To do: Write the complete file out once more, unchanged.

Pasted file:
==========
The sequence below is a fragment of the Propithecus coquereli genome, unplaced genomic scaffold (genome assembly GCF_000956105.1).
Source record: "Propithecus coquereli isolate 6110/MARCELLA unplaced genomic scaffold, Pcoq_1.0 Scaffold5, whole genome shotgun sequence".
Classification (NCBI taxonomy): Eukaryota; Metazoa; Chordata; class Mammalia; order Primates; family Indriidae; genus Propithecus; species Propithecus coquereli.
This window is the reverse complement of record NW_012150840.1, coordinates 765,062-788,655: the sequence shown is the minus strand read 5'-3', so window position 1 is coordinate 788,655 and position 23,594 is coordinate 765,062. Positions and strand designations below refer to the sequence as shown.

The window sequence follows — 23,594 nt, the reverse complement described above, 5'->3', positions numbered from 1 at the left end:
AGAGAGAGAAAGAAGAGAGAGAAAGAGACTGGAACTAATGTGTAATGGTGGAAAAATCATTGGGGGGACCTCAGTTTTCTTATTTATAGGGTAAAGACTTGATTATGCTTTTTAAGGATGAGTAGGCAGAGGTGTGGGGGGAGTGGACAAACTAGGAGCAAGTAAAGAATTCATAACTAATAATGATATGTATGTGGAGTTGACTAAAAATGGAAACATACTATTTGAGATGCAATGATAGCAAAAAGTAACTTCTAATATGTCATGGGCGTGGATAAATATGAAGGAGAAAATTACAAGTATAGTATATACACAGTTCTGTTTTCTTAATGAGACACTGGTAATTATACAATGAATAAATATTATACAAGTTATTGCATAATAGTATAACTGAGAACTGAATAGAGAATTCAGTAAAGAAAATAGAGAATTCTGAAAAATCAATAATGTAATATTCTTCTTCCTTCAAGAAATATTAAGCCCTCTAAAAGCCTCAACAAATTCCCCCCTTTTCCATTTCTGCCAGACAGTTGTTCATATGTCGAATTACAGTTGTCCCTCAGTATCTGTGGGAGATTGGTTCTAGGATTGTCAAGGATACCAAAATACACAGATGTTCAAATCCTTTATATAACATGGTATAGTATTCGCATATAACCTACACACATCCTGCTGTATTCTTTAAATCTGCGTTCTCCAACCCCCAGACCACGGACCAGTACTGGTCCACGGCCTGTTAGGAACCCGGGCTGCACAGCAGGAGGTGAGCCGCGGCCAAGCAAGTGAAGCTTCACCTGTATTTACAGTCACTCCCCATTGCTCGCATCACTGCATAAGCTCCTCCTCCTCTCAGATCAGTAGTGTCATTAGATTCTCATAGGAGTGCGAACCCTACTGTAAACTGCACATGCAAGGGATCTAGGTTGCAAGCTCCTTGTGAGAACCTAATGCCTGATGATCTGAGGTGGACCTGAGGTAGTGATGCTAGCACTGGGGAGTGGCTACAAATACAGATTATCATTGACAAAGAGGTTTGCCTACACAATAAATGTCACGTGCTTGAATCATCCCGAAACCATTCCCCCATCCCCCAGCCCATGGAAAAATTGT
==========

The sequence below is a fragment of the Propithecus coquereli genome, unplaced genomic scaffold (genome assembly GCF_000956105.1).
Source record: "Propithecus coquereli isolate 6110/MARCELLA unplaced genomic scaffold, Pcoq_1.0 Scaffold5, whole genome shotgun sequence".
Classification (NCBI taxonomy): Eukaryota; Metazoa; Chordata; class Mammalia; order Primates; family Indriidae; genus Propithecus; species Propithecus coquereli.
This window is the reverse complement of record NW_012150840.1, coordinates 765,062-788,655: the sequence shown is the minus strand read 5'-3', so window position 1 is coordinate 788,655 and position 23,594 is coordinate 765,062. Positions and strand designations below refer to the sequence as shown.

The window sequence follows — 23,594 nt, the reverse complement described above, 5'->3', positions numbered from 1 at the left end:
AGAGAGAGAAAGAAGAGAGAGAAAGAGACTGGAACTAATGTGTAATGGTGGAAAAATCATTGGGGGGACCTCAGTTTTCTTATTTATAGGGTAAAGACTTGATTATGCTTTTTAAGGATGAGTAGGCAGAGGTGTGGGGGGAGTGGACAAACTAGGAGCAAGTAAAGAATTCATAACTAATAATGATATGTATGTGGAGTTGACTAAAAATGGAAACATACTATTTGAGATGCAATGATAGCAAAAAGTAACTTCTAATATGTCATGGGCGTGGATAAATATGAAGGAGAAAATTACAAGTATAGTATATACACAGTTCTGTTTTCTTAATGAGACACTGGTAATTATACAATGAATAAATATTATACAAGTTATTGCATAATAGTATAACTGAGAACTGAATAGAGAATTCAGTAAAGAAAATAGAGAATTCTGAAAAATCAATAATGTAATATTCTTCTTCCTTCAAGAAATATTAAGCCCTCTAAAAGCCTCAACAAATTCCCCCCTTTTCCATTTCTGCCAGACAGTTGTTCATATGTCGAATTACAGTTGTCCCTCAGTATCTGTGGGAGATTGGTTCTAGGATTGTCAAGGATACCAAAATACACAGATGTTCAAATCCTTTATATAACATGGTATAGTATTCGCATATAACCTACACACATCCTGCTGTATTCTTTAAATCTGCGTTCTCCAACCCCCAGACCACGGACCAGTACTGGTCCACGGCCTGTTAGGAACCCGGGCTGCACAGCAGGAGGTGAGCCGCGGCCAAGCAAGTGAAGCTTCACCTGTATTTACAGTCACTCCCCATTGCTCGCATCACTGCATAAGCTCCTCCTCCTCTCAGATCAGTAGTGTCATTAGATTCTCATAGGAGTGCGAACCCTACTGTAAACTGCACATGCAAGGGATCTAGGTTGCAAGCTCCTTGTGAGAACCTAATGCCTGATGATCTGAGGTGGACCTGAGGTAGTGATGCTAGCACTGGGGAGTGGCTACAAATACAGATTATCATTGACAAAGAGGTTTGCCTACACAATAAATGTCACGTGCTTGAATCATCCCGAAACCATTCCCCCATCCCCCAGCCCATGGAAAAATTGT